Menopause marks a major life transition for women, resulting in the loss of ovarian follicle development [1]. Although menopause is a universal phenomenon in women, timing of the final menstrual period differs greatly [1, 2], and is considered a marker of ageing and cardiovascular health [2]. Women with early onset of menopause (<45 years) have an increased risk of cardiovascular disease (CVD) and overall mortality, whereas menopause onset at age 50–54 years is linked to a reduced risk of CVD and mortality [3]. The increased risk of CVD and mortality is believed to be due to the adverse effects of early onset of menopause on CVD risk factors, but the influence of age at menopause on levels of cardiovascular risk factors remains unclear [3].

Type 2 diabetes is a major risk factor for CVD, and it is unclear whether age at menopause is associated with risk of type 2 diabetes [3, 4]. Data from cross-sectional studies examining the association between age at menopause and type 2 diabetes are contradictory, with a few studies reporting no association and some other reporting higher odds of having type 2 diabetes with early onset of menopause [5,6,7]. Recently, a nested case–cohort study reported that an increased risk of type 2 diabetes is associated with early onset of menopause, but it did not adjust for potential intermediate risk factors such as glucose metabolism, insulin or shared genetic factors [8]. Menopause transition is associated with weight gain, an increase in visceral fat and impairment of glucose homeostasis, all of which are important risk factors for type 2 diabetes [9,10,11]. However, no study has examined the role of postmenopausal hormone levels in the association between age of menopause and risk of type 2 diabetes. Although the available evidence is not persuasive and the mechanisms remain unclear, age of menopause might be associated with levels of endogenous sex hormones, which might affect the risk of type 2 diabetes in postmenopausal women [12,13,14,15,16,17]. Therefore, it is not clear whether the observed association between early onset of menopause and risk of type 2 diabetes can be explained by differences in sex hormones levels in women who experience early vs late menopause.

The aim of this study was to investigate the association between age at natural menopause and risk of developing type 2 diabetes, and to assess whether this association is independent of potential intermediate risk factors for type 2 diabetes. Furthermore, we examined the role of endogenous sex hormone levels in the association between age at natural menopause and type 2 diabetes.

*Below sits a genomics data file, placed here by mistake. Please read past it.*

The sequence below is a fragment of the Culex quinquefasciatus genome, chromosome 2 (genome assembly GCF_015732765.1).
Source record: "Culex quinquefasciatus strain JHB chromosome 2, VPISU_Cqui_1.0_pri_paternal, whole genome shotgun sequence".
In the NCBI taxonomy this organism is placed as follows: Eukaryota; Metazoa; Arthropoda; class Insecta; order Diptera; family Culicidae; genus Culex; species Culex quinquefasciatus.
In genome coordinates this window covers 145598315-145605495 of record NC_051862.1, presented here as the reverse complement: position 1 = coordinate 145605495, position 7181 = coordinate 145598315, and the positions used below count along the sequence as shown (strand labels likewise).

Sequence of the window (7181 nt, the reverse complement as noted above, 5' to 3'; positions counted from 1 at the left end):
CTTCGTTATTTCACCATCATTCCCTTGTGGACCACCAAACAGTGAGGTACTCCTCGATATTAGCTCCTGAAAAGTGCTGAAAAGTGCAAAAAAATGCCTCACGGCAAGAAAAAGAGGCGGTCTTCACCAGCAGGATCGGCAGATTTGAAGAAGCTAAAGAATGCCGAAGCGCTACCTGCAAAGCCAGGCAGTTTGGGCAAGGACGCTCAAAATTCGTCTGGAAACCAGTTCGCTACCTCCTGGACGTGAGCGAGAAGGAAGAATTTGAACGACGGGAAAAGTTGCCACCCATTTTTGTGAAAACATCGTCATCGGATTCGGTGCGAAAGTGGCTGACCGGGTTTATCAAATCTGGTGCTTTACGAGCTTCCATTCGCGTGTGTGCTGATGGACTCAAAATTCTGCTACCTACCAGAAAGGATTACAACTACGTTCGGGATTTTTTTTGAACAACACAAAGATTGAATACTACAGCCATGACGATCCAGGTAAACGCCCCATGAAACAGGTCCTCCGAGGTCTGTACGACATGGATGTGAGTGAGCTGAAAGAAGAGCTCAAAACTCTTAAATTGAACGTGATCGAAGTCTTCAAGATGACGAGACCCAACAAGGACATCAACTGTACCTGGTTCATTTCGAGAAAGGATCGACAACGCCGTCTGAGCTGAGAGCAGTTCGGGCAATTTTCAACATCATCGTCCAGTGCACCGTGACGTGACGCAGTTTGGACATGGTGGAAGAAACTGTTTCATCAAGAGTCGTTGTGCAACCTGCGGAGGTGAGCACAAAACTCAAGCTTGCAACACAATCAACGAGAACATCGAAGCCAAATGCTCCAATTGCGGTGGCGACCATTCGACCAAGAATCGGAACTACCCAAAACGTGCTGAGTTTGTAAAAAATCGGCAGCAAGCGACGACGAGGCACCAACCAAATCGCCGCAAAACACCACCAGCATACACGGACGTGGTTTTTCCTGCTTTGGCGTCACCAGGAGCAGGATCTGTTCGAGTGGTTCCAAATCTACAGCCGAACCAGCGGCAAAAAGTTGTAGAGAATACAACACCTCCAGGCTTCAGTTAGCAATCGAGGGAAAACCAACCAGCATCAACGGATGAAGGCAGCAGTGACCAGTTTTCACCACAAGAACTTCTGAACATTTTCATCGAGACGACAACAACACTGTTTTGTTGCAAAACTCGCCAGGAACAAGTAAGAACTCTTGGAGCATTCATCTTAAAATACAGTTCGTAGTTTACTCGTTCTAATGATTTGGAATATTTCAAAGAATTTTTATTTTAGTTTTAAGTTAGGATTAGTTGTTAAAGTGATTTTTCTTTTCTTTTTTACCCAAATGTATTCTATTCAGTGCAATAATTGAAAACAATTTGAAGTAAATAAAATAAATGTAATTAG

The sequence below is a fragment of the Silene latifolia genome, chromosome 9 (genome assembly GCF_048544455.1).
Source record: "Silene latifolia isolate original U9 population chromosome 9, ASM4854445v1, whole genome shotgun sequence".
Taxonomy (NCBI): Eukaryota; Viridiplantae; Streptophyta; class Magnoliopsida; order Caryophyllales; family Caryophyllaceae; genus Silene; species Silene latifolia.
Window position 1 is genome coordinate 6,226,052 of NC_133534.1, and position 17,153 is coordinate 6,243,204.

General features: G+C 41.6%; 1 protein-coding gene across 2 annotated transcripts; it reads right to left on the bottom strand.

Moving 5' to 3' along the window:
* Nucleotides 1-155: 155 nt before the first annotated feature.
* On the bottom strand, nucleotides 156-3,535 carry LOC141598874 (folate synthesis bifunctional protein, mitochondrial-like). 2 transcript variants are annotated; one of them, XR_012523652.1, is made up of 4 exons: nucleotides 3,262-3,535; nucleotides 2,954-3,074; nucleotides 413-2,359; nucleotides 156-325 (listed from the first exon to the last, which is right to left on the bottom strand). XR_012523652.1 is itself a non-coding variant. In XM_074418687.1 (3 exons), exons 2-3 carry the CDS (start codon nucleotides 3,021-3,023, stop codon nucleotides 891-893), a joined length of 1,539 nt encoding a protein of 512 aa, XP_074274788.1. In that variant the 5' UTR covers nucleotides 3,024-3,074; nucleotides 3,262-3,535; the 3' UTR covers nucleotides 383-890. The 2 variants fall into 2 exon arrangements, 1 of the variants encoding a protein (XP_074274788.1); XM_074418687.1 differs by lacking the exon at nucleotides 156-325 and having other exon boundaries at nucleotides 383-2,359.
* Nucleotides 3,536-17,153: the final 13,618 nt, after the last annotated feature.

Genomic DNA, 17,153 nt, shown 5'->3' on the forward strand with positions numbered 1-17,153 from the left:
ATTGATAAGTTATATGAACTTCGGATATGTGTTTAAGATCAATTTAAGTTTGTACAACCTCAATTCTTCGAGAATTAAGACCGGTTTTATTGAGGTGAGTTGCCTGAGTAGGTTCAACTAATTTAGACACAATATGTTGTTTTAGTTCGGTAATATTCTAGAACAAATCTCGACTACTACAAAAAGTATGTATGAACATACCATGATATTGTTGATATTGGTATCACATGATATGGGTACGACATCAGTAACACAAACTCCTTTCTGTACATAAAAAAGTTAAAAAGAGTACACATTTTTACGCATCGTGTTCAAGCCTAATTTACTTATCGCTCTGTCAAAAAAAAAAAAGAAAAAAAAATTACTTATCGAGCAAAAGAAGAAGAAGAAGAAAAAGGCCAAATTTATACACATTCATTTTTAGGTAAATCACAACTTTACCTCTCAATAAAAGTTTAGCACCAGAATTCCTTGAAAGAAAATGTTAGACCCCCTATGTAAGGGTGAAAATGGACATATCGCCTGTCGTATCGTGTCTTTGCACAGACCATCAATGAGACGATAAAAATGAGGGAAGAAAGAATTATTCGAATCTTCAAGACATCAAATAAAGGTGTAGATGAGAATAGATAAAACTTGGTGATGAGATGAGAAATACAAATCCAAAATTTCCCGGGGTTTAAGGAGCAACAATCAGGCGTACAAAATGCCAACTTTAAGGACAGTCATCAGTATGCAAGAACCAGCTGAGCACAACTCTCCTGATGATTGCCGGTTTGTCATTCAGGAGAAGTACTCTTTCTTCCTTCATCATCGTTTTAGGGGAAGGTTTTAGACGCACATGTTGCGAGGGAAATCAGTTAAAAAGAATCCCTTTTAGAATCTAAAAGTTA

Study population

The Rotterdam Study is a Dutch population-based, prospective cohort study. This project was initiated in 1990–1993 in the Ommoord district of Rotterdam. The design and rationale of the Rotterdam Study have been described in detail elsewhere [18]. In summary, all inhabitants of this district aged 55 years and over were invited to participate, leading to a baseline cohort of 7983 participants (RSI). Over the years, two more allocation rounds were held. The first, in 2000–2001, included all inhabitants aged 55 years and over, leading to recruitment of an additional 3011 participants (RSII) [18]. In a second extension initiated in 2006, 3932 participants aged 45 years and over were included (RSIII) [18]. For follow-up, examinations were scheduled every 3–5 years [18]. The Rotterdam Study complies with the Declaration of Helsinki and has been approved by the Medical Ethics Committee of the Erasmus Medical Centre and also complies with the Dutch Ministry of Health, Welfare and Sport. All participants provided written informed consent to obtain and process data from their treating healthcare providers.

Population for analysis

The present study used data from the third visit of the first cohort (RSI-3) and the baseline examinations of the second (RSII-1) and third (RSIII-1) cohorts (electronic supplementary material [ESM] Fig. 1). A total of 6816 women were eligible for the analysis. Of these, 2053 women were excluded because (1) there was no information on their menopause status (n = 9); (2) they were not postmenopausal (n = 732); (3) age at menopause was not known (n = 145); (4) they did not give informed consent for type 2 diabetes follow-up (n = 56); (5) they had prevalent type 2 diabetes (n = 609); and (6) no information on incident type 2 diabetes was available (n = 502; Fig. 1). A further 1124 women were excluded because they had experienced non-natural menopause (n = 1109) or the type of menopause was not known (n = 15), leaving 3639 women included in the final analysis (Fig. 1).

Fig. 1
figure 1

Flow chart of study participants from the Rotterdam Study cohorts

Assessment of age at menopause

Menopausal status was evaluated using a subsection of the home interview questionnaire [18]. One set of questions was designed to obtain information on the timing of the last menstrual period, whether the respondent had experienced a natural menstrual period within the past 12 months and the age at last period for women who had not had a period for at least 12 months. Postmenopausal women were defined as women who reported an absence of menstrual periods for 12 months. For women who had experienced a natural menopause, age at menopause was defined as the self-reported age at the time of the last menstruation. For all women reporting menopause after gynaecological surgery or radiation therapy, and for those reporting any other operations before the age of 50 years that might have led to menopause, information on the exact date and type of operation was verified using general practitioner records, including correspondence from medical specialists.